Mexico's 1 July 2018 elections will be the biggest in its history, as people go to the polls to vote for the country's president and legislature, but also for most of its governors and local councillors. There is a record number of registered voters (89 million), 45 % of whom are below the age of 35 and 12 million are newly entitled to vote. For the first time in decades, a candidate of the left has real chances of becoming president. For the first time in the country's political history, some candidates ...

Mexico's 1 July 2018 elections will be the biggest in its history, as people go to the polls to vote for the country's president and legislature, but also for most of its governors and local councillors. There is a record number of registered voters (89 million), 45 % of whom are below the age of 35 and 12 million are newly entitled to vote. For the first time in decades, a candidate of the left has real chances of becoming president. For the first time in the country's political history, some candidates are able to stand for consecutive re-election, and independent candidates are running for president or member of the Senate. On a more negative note, the 2018 Mexican election process has been one of the most violent so far, with over a hundred politicians and candidates murdered since it started in September 2017, and hundreds others exposed to aggression. Nine political parties grouped in three different coalitions, as well as some independent candidates, will participate in the elections. There are four presidential candidates. Of these, left-wing candidate Andrés Manuel López Obrador leads the polls with nearly 50 % of the voting intention, followed by right-wing candidate Roberto Anaya with over 25 %, centre candidate Juan Antonio Meade with just around 20 %, and independent candidate Jaime Rodríguez with slightly over 2 %. The high number of young and new voters, the climate of political violence and US President Donald Trump's Mexican policy – or the 'Trump effect' – are among the main factors likely to influence the results. Mexico is a strategic partner of the EU and the parties hold high-level dialogues with each other. The Global Agreement between the two parties is being modernised, with a new trade agreement in principle having been reached in April 2018. This process has been supported by the European Parliament, which has also shown concern for the violence affecting the country.

The migration challenge [What Think Tanks are thinking]

21-06-2018

Next week, European Union Heads of State or Government will discuss the politically charged issue of reforming the EU’s migration and asylum policies. Divisions among EU members over how to handle migrants were exposed again earlier this month when Italy’s new government tightened its migration policy, while the German ruling coalition faced a potentially destabilising rift over the issue. The EU's southern borders remain under pressure from irregular migrants escaping poverty and war in the Middle ...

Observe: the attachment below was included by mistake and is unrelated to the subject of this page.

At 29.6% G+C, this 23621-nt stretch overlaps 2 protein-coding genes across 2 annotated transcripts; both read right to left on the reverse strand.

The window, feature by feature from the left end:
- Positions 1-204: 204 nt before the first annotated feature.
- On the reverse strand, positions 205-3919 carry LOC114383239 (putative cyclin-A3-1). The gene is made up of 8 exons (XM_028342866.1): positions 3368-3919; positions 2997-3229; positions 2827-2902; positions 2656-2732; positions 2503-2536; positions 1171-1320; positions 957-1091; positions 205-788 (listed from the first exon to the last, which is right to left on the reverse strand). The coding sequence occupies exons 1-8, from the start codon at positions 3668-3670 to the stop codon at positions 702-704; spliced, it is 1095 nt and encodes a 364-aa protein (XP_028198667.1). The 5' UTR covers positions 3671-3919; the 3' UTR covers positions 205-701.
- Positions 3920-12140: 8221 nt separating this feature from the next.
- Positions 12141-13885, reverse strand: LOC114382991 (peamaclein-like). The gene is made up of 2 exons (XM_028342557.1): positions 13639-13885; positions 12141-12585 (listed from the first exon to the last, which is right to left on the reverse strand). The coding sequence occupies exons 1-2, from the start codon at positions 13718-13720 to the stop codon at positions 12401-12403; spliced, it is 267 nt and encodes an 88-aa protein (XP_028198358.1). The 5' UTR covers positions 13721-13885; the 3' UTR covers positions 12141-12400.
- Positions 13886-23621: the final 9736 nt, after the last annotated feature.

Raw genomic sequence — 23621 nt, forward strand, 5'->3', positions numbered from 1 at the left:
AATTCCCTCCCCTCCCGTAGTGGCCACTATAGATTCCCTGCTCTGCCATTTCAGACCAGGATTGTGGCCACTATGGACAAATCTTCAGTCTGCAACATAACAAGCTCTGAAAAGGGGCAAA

Next week, European Union Heads of State or Government will discuss the politically charged issue of reforming the EU’s migration and asylum policies. Divisions among EU members over how to handle migrants were exposed again earlier this month when Italy’s new government tightened its migration policy, while the German ruling coalition faced a potentially destabilising rift over the issue. The EU's southern borders remain under pressure from irregular migrants escaping poverty and war in the Middle East and Africa. Although the 2016 agreement between the EU and Turkey significantly slowed the influx of migrants into Europe, the problem continues to be used for political gain by nationalist, anti-immigrant and populist movements across the EU. This note offers links to commentaries and studies on migration by major international think tanks. Earlier papers on the same topic can be found in a previous edition of 'What Think Tanks are Thinking', published in March 2018.

Combined transport directive review: Getting more goods off EU roads

21-06-2018

The European Union's efforts to reduce the negative impacts of transport include promoting a shift from road freight transport to lower-emission transport modes. This also includes combined transport operations, which consist of at least one road leg for initial or final haulage and one non road leg on rail or water. The 1992 Combined Transport Directive set out measures that were meant to increase the competitiveness of combined transport against road-only transport. In 2017, 25 years after the ...